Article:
Plans two years ago, the live action adaptation of the manga Yukito Kishiro finally touched the big screen. The film Alita: Battle Angel was successfully written and produced by James Cameron. Directed by Robert Rodriguez, this film is a cyberpunk show centered on an amnesia cyborg named Alita and his adventures in the 26th century.

Tells Alita (Rosa Salazar), a robot born again thanks to the ability of Dr. Ido (Christoph Waltz), a doctor who is aware of Alita's potential. Living in Iron City, Ido tries to protect him from his mysterious past. Meanwhile, his new friend, Hugo (Keean Johnson) actually helps recover his lost memories.

Because of the ability of the Panzer Kunts stance and its cyborg body that has advanced technology, Alita became the target. He also managed to find pieces of memory from his past and remember his mission to kill people behind the crime in the city. Has Alita successfully met the person behind the crime?

Post-Apocalyptic Stories Cliches Can Be Forgiven

Despite the length of production, many people are a bit pessimistic about this film. Even leaving aside the fact that anime adaptations of live action forms are historically terrible. Moreover, the extended production and release dates were postponed several times, giving the impression that Fox was not convinced by the film Alita: Battle Angel.

Overall, the sequence of actions exhibited by Alita: Battle Angel is very thrilling. Combining practical and digital effects to create action from Rodriguez for years. Moreover, Panzer Kunst's fighting style, the IPs of his manga come alive in a thrilling and binding way.

One of Rodriguez's most powerful storytelling skills is his ability to create tension in a series of actions. He was careful in arranging action scenes. In a way, one of the best in the whole movie is a bar fight. That is where Rodriguez is at his best.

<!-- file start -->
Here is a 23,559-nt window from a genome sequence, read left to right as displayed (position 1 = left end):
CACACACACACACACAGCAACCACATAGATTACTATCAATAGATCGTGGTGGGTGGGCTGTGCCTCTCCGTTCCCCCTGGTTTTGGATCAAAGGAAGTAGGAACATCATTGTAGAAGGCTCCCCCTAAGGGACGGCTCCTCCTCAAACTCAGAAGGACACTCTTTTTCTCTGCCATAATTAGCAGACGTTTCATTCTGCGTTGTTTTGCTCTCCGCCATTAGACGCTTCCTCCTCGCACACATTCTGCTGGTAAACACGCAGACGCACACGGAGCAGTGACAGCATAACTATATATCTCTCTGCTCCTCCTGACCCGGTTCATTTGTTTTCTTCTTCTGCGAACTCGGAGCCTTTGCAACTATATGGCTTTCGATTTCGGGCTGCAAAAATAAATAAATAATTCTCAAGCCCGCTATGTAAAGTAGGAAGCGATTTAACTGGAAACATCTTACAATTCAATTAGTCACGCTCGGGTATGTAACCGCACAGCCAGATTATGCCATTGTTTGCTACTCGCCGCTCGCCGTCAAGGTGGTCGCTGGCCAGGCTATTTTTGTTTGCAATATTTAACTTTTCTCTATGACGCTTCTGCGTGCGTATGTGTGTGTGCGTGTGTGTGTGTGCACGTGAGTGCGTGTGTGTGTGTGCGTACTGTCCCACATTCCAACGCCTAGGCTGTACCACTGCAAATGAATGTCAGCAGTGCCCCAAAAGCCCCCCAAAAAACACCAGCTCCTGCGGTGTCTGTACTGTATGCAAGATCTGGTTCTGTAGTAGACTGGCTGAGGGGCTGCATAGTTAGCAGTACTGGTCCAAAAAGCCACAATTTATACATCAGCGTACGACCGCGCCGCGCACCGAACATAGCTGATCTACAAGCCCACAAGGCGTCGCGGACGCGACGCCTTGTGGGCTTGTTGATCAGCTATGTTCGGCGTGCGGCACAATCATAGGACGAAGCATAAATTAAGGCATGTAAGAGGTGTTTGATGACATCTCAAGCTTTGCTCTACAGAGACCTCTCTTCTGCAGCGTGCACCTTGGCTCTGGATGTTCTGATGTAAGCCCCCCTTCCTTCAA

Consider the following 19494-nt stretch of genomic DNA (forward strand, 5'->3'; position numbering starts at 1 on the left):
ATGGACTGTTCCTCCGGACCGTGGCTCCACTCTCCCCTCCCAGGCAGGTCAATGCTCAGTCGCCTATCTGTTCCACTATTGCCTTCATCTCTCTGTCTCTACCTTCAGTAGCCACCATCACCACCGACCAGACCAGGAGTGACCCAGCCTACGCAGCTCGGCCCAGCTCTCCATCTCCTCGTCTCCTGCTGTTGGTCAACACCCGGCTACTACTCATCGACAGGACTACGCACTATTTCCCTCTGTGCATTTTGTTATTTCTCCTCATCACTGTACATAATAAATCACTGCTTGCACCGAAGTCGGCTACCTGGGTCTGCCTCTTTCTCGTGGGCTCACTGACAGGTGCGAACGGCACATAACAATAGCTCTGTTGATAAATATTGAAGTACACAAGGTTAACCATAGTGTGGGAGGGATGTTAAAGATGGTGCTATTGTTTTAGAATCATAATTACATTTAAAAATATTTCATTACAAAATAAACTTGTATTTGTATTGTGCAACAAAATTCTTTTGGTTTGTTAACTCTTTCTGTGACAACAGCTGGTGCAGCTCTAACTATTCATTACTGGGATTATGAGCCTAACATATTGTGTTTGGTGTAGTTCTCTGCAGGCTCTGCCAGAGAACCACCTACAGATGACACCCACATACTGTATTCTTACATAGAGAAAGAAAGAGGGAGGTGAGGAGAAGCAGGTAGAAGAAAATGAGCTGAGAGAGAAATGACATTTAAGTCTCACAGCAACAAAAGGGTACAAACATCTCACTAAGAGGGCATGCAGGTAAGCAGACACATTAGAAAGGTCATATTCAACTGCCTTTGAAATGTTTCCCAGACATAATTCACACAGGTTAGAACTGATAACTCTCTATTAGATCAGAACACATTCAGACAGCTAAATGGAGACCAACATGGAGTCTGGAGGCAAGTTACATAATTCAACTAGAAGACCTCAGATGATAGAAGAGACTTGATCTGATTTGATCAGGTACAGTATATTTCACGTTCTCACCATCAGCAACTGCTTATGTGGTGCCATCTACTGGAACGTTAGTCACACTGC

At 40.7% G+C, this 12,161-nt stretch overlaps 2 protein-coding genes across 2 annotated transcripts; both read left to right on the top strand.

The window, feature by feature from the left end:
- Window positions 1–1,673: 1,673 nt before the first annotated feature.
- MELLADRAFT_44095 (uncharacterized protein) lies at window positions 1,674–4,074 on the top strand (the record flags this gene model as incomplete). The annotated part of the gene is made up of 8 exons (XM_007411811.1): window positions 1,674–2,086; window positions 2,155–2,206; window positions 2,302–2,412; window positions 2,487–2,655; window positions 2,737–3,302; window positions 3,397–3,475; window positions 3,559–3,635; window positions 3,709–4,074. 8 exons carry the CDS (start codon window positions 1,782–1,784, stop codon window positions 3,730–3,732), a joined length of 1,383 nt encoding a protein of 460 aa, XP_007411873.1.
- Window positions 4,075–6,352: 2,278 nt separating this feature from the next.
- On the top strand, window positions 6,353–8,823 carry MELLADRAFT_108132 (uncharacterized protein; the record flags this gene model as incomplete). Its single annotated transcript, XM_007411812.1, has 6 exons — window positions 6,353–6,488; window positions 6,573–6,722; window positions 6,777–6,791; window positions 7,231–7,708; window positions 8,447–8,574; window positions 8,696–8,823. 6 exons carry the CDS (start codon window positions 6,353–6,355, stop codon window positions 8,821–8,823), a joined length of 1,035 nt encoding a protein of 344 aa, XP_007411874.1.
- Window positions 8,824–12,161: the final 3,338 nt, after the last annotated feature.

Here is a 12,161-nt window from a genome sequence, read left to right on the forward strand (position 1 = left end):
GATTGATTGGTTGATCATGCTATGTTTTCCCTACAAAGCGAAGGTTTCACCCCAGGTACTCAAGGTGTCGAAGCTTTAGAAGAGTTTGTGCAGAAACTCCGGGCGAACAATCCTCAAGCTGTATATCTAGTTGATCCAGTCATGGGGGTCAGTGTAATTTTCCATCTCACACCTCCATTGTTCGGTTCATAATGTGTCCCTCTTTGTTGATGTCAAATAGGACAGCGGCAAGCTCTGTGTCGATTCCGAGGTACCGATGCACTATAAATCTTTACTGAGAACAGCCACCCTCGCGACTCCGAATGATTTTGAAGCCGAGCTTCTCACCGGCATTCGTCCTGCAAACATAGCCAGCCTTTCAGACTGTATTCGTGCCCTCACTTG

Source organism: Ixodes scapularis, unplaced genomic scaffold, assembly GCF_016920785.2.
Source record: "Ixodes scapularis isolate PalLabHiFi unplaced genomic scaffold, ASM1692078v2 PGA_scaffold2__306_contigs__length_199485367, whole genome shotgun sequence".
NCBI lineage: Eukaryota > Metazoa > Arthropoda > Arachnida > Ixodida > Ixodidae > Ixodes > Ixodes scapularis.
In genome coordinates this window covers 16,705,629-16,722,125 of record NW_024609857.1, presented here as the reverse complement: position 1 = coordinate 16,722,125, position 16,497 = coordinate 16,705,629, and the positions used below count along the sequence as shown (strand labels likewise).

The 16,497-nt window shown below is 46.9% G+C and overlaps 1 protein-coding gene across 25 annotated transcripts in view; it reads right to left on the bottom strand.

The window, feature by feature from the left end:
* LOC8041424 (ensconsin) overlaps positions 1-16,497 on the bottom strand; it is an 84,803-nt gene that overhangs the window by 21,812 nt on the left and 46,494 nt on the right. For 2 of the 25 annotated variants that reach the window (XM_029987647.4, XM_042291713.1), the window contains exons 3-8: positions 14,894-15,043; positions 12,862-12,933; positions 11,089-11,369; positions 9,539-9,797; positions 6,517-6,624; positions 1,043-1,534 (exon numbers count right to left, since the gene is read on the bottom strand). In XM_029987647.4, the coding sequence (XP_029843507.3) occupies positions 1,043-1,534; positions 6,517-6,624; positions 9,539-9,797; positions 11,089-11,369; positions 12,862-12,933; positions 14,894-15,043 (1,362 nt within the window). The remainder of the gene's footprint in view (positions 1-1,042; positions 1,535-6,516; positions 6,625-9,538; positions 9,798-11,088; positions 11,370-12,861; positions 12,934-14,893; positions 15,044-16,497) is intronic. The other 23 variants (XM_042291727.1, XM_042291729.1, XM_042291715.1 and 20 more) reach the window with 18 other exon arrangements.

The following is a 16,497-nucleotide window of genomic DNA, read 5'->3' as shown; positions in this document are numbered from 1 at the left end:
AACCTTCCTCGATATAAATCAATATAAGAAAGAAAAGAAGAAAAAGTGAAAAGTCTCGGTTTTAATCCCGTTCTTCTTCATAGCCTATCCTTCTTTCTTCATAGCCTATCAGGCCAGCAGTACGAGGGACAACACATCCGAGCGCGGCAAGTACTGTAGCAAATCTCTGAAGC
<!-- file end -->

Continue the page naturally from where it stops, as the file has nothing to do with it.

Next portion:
The 3-D effects implemented in this action sequence are also quite amazing. The Motorball scene in this film is more than just the price of an IMAX 3-D entry ticket. In a way, the scene serves as the most astonishing sequence in the entire film, both in construction and in its implementation. Perhaps, the scene became a large setpiece of Rodriguez that he had ever made.

Complementary Performance of the Characters

The amazing performance of Rosa Salazar imparts Alita's character with sincerity. As an amnesia cyborg, Salazar becomes an important point both visually and in stories throughout the film. In fact, the audience could just focus wrong because they admire Alita compared to the world around her which is also interesting. What's more, Salazar's emotional play and reaction were strong as Alita.

Christoph Waltz and Jennifer Connelly get the most substantial roles, playing as Dr. Ido and Dr. Chiren Waltz can go beyond the touching role of father and mentor, making him an unforgettable player in the film. Connelly managed to become Chiren, making it one of the interesting and charming movie characters.

Mahershala Ali, Jackie Earl Haley, and Ed Skrein can play various antagonistic characters throughout the film. Ali brings quiet and calm intensity to the evil Vector, while Haley and Skrein are more obedient villains. Broadly speaking, a number of cameos performed unexpectedly.

Perfect Marriage from Practical and Digital Effects

The CGI effect in Alita: Battle Angel is the best this film has to offer. Cinematography is consistently beautiful, surprising beats of action, and it becomes a pretty satisfying peak for Alita. He became the creative power of Rodriguez. Moreover, James Cameron is no stranger to creating an immersive and convincing 3-D sci-fi world. He must have given that knowledge to Rodriguez.

Choreography, staging, and action performed extraordinary. Some are less than perfect, so there are scenes that feel slow. As if there is a gap between the actions and reactions of the characters who use CGI. However, it's all not too problematic if you watch with 3-D effects.

The towering view of Iron City and Zalem that presents a truly captivating dynamic from the start. Visually and thematically, the idea of ​​upper-class aristocrats who can throw garbage whenever they want to go down, becomes a brilliant concept in post-Apocalyptic. This film plays the dynamics of Zalem and Iron City as an effective substitute for portrayal of Heaven and Earth.